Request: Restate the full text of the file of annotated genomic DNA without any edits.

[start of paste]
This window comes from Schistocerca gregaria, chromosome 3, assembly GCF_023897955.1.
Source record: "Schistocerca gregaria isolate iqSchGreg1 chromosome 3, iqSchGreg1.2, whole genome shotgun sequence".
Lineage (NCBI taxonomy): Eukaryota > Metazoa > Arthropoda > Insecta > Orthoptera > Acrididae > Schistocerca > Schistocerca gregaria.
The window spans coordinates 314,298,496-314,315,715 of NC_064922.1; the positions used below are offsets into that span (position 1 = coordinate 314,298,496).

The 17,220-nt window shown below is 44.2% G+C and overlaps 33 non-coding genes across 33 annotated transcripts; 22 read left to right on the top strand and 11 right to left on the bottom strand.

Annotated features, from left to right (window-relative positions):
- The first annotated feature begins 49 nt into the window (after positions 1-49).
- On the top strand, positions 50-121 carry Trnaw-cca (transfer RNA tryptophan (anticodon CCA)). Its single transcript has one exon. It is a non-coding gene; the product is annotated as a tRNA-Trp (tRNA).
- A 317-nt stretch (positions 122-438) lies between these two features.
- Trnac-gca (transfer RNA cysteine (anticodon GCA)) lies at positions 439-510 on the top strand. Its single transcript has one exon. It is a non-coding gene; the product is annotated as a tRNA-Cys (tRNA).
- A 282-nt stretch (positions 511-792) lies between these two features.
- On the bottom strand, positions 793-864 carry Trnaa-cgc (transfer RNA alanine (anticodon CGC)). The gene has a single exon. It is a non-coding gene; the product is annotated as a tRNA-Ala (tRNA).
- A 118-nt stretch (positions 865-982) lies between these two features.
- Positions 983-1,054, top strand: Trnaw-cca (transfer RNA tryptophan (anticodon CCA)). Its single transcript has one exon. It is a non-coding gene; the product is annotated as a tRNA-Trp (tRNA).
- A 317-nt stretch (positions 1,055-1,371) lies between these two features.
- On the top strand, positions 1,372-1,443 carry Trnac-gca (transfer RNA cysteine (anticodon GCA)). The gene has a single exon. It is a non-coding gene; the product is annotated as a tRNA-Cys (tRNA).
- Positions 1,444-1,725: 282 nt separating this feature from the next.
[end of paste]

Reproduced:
This window comes from Schistocerca gregaria, chromosome 3, assembly GCF_023897955.1.
Source record: "Schistocerca gregaria isolate iqSchGreg1 chromosome 3, iqSchGreg1.2, whole genome shotgun sequence".
Lineage (NCBI taxonomy): Eukaryota > Metazoa > Arthropoda > Insecta > Orthoptera > Acrididae > Schistocerca > Schistocerca gregaria.
The window spans coordinates 314,298,496-314,315,715 of NC_064922.1; the positions used below are offsets into that span (position 1 = coordinate 314,298,496).

The 17,220-nt window shown below is 44.2% G+C and overlaps 33 non-coding genes across 33 annotated transcripts; 22 read left to right on the top strand and 11 right to left on the bottom strand.

Annotated features, from left to right (window-relative positions):
- The first annotated feature begins 49 nt into the window (after positions 1-49).
- On the top strand, positions 50-121 carry Trnaw-cca (transfer RNA tryptophan (anticodon CCA)). Its single transcript has one exon. It is a non-coding gene; the product is annotated as a tRNA-Trp (tRNA).
- A 317-nt stretch (positions 122-438) lies between these two features.
- Trnac-gca (transfer RNA cysteine (anticodon GCA)) lies at positions 439-510 on the top strand. Its single transcript has one exon. It is a non-coding gene; the product is annotated as a tRNA-Cys (tRNA).
- A 282-nt stretch (positions 511-792) lies between these two features.
- On the bottom strand, positions 793-864 carry Trnaa-cgc (transfer RNA alanine (anticodon CGC)). The gene has a single exon. It is a non-coding gene; the product is annotated as a tRNA-Ala (tRNA).
- A 118-nt stretch (positions 865-982) lies between these two features.
- Positions 983-1,054, top strand: Trnaw-cca (transfer RNA tryptophan (anticodon CCA)). Its single transcript has one exon. It is a non-coding gene; the product is annotated as a tRNA-Trp (tRNA).
- A 317-nt stretch (positions 1,055-1,371) lies between these two features.
- On the top strand, positions 1,372-1,443 carry Trnac-gca (transfer RNA cysteine (anticodon GCA)). The gene has a single exon. It is a non-coding gene; the product is annotated as a tRNA-Cys (tRNA).
- Positions 1,444-1,725: 282 nt separating this feature from the next.